Some drone controllers also come with buttons for the camera, doing 360-degree flips, changing flight modes, and more, depending on the drone’s features.
3) Practice Hovering and Landing in Place
When you first get in the air, get a feel for using the throttle to adjust your height and speed.
With the drone sitting on the ground (away from other objects), slowly increase the throttle until the propellers start spinning.
Increase it further until the drone lifts off the ground. Fly up 3-5 feet in the air. Then hover in place.
Slowly release the throttle and bring your rig back down to the ground. When you’re ready, slowly increase the throttle and bring it to a hover again. Then land it back down.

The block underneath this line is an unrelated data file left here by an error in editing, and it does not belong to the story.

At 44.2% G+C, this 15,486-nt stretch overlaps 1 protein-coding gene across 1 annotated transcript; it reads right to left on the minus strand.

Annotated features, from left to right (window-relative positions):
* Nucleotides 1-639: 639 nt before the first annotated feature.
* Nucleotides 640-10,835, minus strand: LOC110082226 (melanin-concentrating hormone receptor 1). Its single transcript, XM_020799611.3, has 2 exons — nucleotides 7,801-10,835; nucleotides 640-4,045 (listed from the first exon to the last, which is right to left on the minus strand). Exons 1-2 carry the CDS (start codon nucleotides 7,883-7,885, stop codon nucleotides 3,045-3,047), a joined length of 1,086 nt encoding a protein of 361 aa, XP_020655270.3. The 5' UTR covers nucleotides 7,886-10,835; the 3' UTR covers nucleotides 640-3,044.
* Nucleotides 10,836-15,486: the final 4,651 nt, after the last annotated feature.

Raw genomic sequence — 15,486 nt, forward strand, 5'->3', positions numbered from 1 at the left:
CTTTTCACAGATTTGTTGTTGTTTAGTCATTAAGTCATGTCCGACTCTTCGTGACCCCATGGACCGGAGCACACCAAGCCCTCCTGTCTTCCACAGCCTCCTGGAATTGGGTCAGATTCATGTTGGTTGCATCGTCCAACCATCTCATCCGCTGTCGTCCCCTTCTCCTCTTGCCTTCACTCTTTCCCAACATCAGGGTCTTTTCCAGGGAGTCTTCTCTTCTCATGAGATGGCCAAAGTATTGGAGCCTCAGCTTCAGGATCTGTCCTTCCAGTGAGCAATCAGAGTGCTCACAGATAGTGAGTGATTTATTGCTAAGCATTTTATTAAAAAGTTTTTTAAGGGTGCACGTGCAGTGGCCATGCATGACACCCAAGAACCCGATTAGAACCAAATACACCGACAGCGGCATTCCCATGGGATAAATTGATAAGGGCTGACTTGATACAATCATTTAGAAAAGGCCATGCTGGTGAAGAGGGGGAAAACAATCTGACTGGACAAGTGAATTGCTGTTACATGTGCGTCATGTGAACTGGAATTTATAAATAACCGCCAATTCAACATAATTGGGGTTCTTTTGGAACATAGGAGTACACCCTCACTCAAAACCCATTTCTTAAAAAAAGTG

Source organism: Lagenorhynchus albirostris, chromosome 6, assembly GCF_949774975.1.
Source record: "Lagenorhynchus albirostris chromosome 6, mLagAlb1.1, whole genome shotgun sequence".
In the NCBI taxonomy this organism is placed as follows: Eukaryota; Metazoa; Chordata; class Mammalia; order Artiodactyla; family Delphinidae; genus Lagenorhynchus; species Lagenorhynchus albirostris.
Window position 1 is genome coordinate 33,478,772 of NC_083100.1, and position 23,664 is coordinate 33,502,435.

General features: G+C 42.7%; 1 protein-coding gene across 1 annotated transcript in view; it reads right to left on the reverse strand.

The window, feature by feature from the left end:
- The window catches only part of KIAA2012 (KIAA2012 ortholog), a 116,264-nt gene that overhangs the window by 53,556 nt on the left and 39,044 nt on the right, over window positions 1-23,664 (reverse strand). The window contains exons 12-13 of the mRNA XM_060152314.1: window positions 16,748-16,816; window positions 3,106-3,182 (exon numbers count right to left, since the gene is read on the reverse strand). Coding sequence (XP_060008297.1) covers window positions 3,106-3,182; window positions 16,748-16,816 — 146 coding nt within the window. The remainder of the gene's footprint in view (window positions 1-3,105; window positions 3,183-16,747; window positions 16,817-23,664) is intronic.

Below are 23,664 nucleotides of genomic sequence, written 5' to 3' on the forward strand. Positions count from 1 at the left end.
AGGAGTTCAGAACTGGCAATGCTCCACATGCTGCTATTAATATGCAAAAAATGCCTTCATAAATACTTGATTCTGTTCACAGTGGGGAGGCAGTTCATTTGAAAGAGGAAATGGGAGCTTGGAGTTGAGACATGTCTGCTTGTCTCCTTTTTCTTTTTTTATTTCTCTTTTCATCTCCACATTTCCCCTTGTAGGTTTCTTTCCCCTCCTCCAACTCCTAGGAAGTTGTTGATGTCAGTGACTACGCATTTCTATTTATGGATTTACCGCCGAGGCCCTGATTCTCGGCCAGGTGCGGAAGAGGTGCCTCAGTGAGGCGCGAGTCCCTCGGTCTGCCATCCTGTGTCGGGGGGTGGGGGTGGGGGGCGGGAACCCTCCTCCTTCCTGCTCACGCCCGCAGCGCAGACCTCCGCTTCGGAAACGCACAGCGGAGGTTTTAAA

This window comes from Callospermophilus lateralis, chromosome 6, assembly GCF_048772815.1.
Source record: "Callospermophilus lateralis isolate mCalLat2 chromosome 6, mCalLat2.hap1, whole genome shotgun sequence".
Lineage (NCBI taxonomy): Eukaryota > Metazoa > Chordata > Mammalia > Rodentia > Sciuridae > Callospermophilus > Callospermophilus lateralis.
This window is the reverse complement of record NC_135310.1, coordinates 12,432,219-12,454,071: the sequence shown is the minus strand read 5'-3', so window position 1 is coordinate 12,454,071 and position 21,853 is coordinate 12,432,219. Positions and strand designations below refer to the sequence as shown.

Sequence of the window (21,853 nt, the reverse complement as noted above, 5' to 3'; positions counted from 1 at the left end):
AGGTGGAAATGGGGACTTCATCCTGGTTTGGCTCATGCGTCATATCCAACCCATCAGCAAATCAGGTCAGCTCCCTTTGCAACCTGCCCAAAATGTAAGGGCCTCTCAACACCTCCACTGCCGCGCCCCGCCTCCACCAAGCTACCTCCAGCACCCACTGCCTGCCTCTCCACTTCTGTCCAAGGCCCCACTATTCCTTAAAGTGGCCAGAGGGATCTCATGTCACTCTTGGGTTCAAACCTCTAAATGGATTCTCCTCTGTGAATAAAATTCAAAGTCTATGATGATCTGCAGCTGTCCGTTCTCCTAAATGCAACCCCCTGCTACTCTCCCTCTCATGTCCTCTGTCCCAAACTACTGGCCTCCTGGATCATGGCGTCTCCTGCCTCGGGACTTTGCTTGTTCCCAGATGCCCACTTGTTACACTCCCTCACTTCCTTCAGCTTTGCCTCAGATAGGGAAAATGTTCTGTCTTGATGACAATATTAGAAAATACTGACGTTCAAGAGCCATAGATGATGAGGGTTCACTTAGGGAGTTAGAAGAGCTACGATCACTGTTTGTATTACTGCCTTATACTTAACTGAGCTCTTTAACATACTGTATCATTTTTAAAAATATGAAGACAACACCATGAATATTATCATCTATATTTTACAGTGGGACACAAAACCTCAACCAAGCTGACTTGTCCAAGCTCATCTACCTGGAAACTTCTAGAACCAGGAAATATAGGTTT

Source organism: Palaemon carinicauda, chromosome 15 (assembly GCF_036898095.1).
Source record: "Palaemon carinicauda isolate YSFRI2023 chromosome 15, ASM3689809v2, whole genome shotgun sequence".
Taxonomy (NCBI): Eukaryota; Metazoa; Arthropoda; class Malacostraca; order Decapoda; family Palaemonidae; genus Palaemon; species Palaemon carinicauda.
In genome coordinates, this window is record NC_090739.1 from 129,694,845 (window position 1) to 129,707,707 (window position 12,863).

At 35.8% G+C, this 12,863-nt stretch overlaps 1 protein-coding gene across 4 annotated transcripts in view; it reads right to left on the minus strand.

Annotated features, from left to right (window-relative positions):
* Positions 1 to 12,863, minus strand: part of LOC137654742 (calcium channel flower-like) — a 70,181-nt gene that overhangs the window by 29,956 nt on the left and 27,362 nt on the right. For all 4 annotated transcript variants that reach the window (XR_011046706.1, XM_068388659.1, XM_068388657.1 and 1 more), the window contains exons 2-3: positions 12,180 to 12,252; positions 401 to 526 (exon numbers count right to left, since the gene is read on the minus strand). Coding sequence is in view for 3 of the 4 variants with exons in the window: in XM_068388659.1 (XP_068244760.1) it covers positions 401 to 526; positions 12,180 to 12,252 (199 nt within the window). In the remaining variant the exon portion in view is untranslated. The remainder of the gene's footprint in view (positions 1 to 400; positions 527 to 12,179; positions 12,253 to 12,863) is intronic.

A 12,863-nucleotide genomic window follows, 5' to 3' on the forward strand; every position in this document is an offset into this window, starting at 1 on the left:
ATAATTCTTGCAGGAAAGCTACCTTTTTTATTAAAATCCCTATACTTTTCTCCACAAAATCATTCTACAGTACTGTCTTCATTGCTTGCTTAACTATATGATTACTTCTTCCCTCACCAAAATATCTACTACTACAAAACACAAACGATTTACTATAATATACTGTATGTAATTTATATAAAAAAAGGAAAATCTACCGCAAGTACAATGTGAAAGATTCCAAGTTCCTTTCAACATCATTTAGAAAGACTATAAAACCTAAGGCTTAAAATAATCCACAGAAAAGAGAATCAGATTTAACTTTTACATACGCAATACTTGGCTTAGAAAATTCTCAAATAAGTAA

Continue doing this until you get comfortable with how sensitive your throttle is. And practice landing as softly as possible.
Here’s a great video to follow along with:
4) Practice Yaw, Pitch and Roll
Yaw, pitch, and roll are simply different terms for directional flight:
Yaw – Yaw involves turning left or right around a vertical axis. If you bring your drone to a hover and spin it to the left, you are yawing to the left. And vice versa to the right.
Pitch – Pitch involves pointing your drone’s nose (front) down or up, thus causing the drone to fly forwards or backwards.
Roll – Roll involves your drone’s left and right horizontal movement.
First, bring your drone to a hover of about 3-5 feet. Then slowly angle the throttle stick to the left. Your drone should start spinning counter clockwise.
Try slowly angling it to the right. Your drone should start spinning clockwise.
Keep doing this until you’re comfortable with the drone’s yaw sensitivity.